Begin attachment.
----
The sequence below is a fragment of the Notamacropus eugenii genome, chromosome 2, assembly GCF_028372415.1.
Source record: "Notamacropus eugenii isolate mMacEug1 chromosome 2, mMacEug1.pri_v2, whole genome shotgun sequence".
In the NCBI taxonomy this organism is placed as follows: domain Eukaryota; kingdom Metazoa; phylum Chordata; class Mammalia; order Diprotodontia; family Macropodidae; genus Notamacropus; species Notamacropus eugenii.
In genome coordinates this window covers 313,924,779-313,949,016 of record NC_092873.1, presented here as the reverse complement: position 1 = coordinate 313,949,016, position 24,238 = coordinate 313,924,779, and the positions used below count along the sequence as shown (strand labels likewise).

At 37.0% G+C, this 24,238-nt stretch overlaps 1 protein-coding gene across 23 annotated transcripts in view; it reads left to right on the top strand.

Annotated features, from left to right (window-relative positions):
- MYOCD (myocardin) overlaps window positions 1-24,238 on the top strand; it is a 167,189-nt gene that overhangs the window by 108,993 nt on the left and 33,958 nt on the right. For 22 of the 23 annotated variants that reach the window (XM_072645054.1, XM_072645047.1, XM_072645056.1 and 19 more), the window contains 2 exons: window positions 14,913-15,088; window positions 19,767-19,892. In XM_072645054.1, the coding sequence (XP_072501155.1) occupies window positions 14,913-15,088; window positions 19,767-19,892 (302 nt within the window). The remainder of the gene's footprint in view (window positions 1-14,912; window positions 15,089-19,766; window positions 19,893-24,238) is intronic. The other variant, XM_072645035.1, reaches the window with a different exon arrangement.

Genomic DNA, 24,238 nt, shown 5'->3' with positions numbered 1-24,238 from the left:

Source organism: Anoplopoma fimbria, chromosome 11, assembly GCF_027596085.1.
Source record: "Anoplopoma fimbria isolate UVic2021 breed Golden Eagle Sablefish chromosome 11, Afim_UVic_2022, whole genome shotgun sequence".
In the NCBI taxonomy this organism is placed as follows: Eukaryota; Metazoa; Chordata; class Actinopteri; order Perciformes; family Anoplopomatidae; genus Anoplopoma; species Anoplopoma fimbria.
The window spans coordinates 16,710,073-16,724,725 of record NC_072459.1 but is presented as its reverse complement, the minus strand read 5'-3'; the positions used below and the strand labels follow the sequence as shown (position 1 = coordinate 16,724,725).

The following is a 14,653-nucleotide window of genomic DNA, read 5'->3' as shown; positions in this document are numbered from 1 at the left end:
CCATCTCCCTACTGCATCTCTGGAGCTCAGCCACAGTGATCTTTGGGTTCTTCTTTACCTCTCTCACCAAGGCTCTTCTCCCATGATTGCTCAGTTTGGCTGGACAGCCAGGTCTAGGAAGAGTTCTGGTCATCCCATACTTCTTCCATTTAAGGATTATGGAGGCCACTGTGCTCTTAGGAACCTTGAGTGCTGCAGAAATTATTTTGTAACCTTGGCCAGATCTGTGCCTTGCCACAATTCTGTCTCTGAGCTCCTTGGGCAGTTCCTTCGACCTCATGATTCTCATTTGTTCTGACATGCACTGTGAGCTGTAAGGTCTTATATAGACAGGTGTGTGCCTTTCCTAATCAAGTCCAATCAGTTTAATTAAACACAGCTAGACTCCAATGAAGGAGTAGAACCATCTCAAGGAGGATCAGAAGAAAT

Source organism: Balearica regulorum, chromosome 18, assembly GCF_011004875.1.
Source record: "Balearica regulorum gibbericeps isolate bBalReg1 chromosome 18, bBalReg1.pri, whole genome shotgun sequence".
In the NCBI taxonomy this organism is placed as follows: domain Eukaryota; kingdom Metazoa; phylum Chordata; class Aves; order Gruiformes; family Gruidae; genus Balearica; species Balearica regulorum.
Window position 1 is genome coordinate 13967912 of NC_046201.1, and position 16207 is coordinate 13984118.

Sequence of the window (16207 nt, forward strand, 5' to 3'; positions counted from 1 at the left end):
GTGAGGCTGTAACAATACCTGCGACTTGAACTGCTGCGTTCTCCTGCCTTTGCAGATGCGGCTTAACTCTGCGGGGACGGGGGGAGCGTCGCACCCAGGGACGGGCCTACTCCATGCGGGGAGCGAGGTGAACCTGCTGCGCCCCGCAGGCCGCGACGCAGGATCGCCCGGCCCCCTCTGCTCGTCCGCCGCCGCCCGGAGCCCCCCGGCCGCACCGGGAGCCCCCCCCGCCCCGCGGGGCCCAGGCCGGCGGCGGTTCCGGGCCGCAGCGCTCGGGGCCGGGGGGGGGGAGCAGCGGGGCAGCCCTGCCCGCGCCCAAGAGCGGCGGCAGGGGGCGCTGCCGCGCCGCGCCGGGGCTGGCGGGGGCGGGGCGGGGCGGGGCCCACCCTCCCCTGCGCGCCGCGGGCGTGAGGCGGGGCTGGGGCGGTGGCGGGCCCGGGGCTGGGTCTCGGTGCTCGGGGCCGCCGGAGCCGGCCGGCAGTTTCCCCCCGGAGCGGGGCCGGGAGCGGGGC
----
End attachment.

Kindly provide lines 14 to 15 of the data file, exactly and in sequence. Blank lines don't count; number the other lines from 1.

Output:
CCATCTCCCTACTGCATCTCTGGAGCTCAGCCACAGTGATCTTTGGGTTCTTCTTTACCTCTCTCACCAAGGCTCTTCTCCCATGATTGCTCAGTTTGGCTGGACAGCCAGGTCTAGGAAGAGTTCTGGTCATCCCATACTTCTTCCATTTAAGGATTATGGAGGCCACTGTGCTCTTAGGAACCTTGAGTGCTGCAGAAATTATTTTGTAACCTTGGCCAGATCTGTGCCTTGCCACAATTCTGTCTCTGAGCTCCTTGGGCAGTTCCTTCGACCTCATGATTCTCATTTGTTCTGACATGCACTGTGAGCTGTAAGGTCTTATATAGACAGGTGTGTGCCTTTCCTAATCAAGTCCAATCAGTTTAATTAAACACAGCTAGACTCCAATGAAGGAGTAGAACCATCTCAAGGAGGATCAGAAGAAAT

Source organism: Balearica regulorum, chromosome 18, assembly GCF_011004875.1.